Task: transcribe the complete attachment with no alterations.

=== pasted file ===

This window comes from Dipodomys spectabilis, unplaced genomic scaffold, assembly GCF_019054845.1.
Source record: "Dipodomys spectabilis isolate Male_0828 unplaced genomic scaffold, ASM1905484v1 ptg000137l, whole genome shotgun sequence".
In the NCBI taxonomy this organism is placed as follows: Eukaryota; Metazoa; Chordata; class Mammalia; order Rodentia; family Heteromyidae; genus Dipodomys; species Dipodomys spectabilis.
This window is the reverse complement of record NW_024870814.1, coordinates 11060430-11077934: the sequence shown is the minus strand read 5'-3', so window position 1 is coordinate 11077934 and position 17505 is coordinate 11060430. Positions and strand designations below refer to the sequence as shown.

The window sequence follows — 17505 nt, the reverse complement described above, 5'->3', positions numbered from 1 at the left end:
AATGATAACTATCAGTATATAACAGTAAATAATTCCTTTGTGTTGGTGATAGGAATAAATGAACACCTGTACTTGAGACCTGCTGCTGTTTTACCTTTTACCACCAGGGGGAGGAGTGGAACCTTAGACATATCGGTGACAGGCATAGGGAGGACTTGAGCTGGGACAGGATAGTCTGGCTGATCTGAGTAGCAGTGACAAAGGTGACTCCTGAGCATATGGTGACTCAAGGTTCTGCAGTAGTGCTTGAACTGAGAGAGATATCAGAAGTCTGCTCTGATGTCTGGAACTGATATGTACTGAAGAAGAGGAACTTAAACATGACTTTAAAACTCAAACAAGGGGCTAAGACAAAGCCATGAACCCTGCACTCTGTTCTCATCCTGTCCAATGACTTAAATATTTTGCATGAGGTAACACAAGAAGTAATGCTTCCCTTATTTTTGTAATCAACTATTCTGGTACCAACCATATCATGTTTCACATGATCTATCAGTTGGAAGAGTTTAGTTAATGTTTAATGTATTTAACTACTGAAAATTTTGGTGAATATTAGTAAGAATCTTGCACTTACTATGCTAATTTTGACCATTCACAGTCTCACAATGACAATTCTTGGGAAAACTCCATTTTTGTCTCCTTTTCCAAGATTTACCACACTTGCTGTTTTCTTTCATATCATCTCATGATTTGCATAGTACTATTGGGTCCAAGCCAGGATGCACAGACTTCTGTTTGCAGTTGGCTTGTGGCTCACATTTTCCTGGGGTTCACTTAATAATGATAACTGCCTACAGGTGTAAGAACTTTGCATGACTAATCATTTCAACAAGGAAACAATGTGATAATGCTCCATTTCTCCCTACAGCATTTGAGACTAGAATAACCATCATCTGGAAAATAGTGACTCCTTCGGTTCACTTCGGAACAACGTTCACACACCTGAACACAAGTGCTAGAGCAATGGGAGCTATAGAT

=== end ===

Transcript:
This window comes from Dipodomys spectabilis, unplaced genomic scaffold, assembly GCF_019054845.1.
Source record: "Dipodomys spectabilis isolate Male_0828 unplaced genomic scaffold, ASM1905484v1 ptg000137l, whole genome shotgun sequence".
In the NCBI taxonomy this organism is placed as follows: Eukaryota; Metazoa; Chordata; class Mammalia; order Rodentia; family Heteromyidae; genus Dipodomys; species Dipodomys spectabilis.
This window is the reverse complement of record NW_024870814.1, coordinates 11060430-11077934: the sequence shown is the minus strand read 5'-3', so window position 1 is coordinate 11077934 and position 17505 is coordinate 11060430. Positions and strand designations below refer to the sequence as shown.

The window sequence follows — 17505 nt, the reverse complement described above, 5'->3', positions numbered from 1 at the left end:
AATGATAACTATCAGTATATAACAGTAAATAATTCCTTTGTGTTGGTGATAGGAATAAATGAACACCTGTACTTGAGACCTGCTGCTGTTTTACCTTTTACCACCAGGGGGAGGAGTGGAACCTTAGACATATCGGTGACAGGCATAGGGAGGACTTGAGCTGGGACAGGATAGTCTGGCTGATCTGAGTAGCAGTGACAAAGGTGACTCCTGAGCATATGGTGACTCAAGGTTCTGCAGTAGTGCTTGAACTGAGAGAGATATCAGAAGTCTGCTCTGATGTCTGGAACTGATATGTACTGAAGAAGAGGAACTTAAACATGACTTTAAAACTCAAACAAGGGGCTAAGACAAAGCCATGAACCCTGCACTCTGTTCTCATCCTGTCCAATGACTTAAATATTTTGCATGAGGTAACACAAGAAGTAATGCTTCCCTTATTTTTGTAATCAACTATTCTGGTACCAACCATATCATGTTTCACATGATCTATCAGTTGGAAGAGTTTAGTTAATGTTTAATGTATTTAACTACTGAAAATTTTGGTGAATATTAGTAAGAATCTTGCACTTACTATGCTAATTTTGACCATTCACAGTCTCACAATGACAATTCTTGGGAAAACTCCATTTTTGTCTCCTTTTCCAAGATTTACCACACTTGCTGTTTTCTTTCATATCATCTCATGATTTGCATAGTACTATTGGGTCCAAGCCAGGATGCACAGACTTCTGTTTGCAGTTGGCTTGTGGCTCACATTTTCCTGGGGTTCACTTAATAATGATAACTGCCTACAGGTGTAAGAACTTTGCATGACTAATCATTTCAACAAGGAAACAATGTGATAATGCTCCATTTCTCCCTACAGCATTTGAGACTAGAATAACCATCATCTGGAAAATAGTGACTCCTTCGGTTCACTTCGGAACAACGTTCACACACCTGAACACAAGTGCTAGAGCAATGGGAGCTATAGAT